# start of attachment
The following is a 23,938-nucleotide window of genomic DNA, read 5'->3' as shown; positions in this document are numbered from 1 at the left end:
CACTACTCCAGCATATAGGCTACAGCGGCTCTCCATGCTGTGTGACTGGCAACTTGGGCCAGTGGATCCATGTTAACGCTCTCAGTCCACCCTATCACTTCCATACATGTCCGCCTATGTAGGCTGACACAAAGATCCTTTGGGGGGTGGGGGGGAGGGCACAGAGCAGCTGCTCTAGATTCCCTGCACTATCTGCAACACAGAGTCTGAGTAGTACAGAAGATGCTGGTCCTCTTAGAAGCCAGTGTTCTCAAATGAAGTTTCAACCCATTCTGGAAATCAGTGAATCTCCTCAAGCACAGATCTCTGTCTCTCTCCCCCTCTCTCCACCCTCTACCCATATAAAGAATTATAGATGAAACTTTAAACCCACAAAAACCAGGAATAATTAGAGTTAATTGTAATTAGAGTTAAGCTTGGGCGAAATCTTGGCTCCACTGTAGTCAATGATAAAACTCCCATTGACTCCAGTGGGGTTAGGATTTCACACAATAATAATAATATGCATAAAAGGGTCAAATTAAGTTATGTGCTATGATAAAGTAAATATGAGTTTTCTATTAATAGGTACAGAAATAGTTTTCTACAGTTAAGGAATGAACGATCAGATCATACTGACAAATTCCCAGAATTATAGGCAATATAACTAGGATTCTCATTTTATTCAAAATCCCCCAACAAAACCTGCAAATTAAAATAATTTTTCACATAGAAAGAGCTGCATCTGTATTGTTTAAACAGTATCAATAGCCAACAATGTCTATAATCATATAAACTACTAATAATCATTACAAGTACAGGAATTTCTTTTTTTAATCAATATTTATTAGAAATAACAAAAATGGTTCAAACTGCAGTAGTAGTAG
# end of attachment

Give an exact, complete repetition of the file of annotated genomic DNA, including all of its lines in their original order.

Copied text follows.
The following is a 23,938-nucleotide window of genomic DNA, read 5'->3' as shown; positions in this document are numbered from 1 at the left end:
CACTACTCCAGCATATAGGCTACAGCGGCTCTCCATGCTGTGTGACTGGCAACTTGGGCCAGTGGATCCATGTTAACGCTCTCAGTCCACCCTATCACTTCCATACATGTCCGCCTATGTAGGCTGACACAAAGATCCTTTGGGGGGTGGGGGGGAGGGCACAGAGCAGCTGCTCTAGATTCCCTGCACTATCTGCAACACAGAGTCTGAGTAGTACAGAAGATGCTGGTCCTCTTAGAAGCCAGTGTTCTCAAATGAAGTTTCAACCCATTCTGGAAATCAGTGAATCTCCTCAAGCACAGATCTCTGTCTCTCTCCCCCTCTCTCCACCCTCTACCCATATAAAGAATTATAGATGAAACTTTAAACCCACAAAAACCAGGAATAATTAGAGTTAATTGTAATTAGAGTTAAGCTTGGGCGAAATCTTGGCTCCACTGTAGTCAATGATAAAACTCCCATTGACTCCAGTGGGGTTAGGATTTCACACAATAATAATAATATGCATAAAAGGGTCAAATTAAGTTATGTGCTATGATAAAGTAAATATGAGTTTTCTATTAATAGGTACAGAAATAGTTTTCTACAGTTAAGGAATGAACGATCAGATCATACTGACAAATTCCCAGAATTATAGGCAATATAACTAGGATTCTCATTTTATTCAAAATCCCCCAACAAAACCTGCAAATTAAAATAATTTTTCACATAGAAAGAGCTGCATCTGTATTGTTTAAACAGTATCAATAGCCAACAATGTCTATAATCATATAAACTACTAATAATCATTACAAGTACAGGAATTTCTTTTTTTAATCAATATTTATTAGAAATAACAAAAATGGTTCAAACTGCAGTAGTAGTAG